Fossil Record of Plants May Hold Clues to Their Future

Oct 5, 2015

Chances are, you have a pretty good idea what a plant looks like. Roots, stems, leaves, flowers ... these are the things that make plants, plants. But it wasn’t always so.

Plants arose some 500 million years ago, and the fossil record is full of bizarre evolutionary dead-ends, as well as amazing innovations. For example, some extinct ferns looked much like modern ferns on the outside, but their insides appear jumbled. And then, there's the fact that early plants had no leaves.  

"They're basically green, photosynthetic sticks," says Jonathan Wilson, a plant evolutionary biologist at Haverford College. "You would look right past them at a flower shop."

Over time, plants evolved more branches and took on claw-like appearances. And then, 360-370 million years ago, several plant groups suddenly - and independently - evolved flat leaves that we would recognize today. The impetus for this leap? Wilson says it was probably a drop in atmospheric carbon dioxide levels.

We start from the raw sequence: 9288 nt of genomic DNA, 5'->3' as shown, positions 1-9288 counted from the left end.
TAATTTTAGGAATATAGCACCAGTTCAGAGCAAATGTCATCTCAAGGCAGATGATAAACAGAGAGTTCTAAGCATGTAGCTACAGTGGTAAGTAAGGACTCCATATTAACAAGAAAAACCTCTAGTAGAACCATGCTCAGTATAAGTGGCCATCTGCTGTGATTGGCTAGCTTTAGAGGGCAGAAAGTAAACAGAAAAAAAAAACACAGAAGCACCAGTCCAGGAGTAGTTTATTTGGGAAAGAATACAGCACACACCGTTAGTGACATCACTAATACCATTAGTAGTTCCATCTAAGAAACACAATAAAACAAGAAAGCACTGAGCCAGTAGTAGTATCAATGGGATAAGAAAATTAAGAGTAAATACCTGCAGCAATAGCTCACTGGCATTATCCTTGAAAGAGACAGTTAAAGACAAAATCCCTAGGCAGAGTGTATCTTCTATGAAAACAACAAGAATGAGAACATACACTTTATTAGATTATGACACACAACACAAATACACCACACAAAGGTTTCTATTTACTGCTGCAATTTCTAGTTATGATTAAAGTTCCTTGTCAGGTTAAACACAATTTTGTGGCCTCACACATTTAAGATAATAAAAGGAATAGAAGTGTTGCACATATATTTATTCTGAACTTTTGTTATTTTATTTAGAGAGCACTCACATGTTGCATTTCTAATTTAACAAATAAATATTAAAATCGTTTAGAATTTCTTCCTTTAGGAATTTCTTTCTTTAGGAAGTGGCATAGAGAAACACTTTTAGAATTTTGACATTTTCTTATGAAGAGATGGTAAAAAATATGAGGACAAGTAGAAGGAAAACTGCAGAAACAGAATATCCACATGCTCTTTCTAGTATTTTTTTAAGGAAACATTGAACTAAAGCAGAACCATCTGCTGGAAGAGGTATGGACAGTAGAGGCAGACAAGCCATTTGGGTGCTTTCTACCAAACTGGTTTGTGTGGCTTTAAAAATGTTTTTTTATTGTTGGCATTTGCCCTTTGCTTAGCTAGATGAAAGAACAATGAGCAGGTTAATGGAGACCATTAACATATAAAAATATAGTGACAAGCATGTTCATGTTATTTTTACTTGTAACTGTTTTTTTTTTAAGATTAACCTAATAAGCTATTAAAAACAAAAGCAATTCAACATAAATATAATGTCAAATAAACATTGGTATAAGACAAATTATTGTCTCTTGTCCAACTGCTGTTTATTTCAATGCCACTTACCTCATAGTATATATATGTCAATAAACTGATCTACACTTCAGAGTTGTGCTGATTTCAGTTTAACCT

The ways that plants have responded to past environmental shifts, combined with an understanding of their modern physiology, could provide clues to how plants will respond to current environmental changes. The challenges are multiple: changes in availability of water, carbon dioxide, nutrients and minerals; shifting weather patterns; introduction of foreign plant and animal species; the extinction of others.

Wilson says many slow-growing plants, like redwoods and sequoias, won't be able to keep up with the rate of change and will be lost. Others may adapt. He predicts that the plants that will flourish are those that we currently consider invasive pests, like kudzu.

While knowing the past history of plants may help predict its future course, Wilson says that doesn't make the coming changes any more palatable.

"You could think of it as 'How exciting! You're living through one of these major mass extinction events on Earth,'" says Wilson. "But actually seeing it from the ground and being able to watch these changes day by day, and year by year, it's troubling."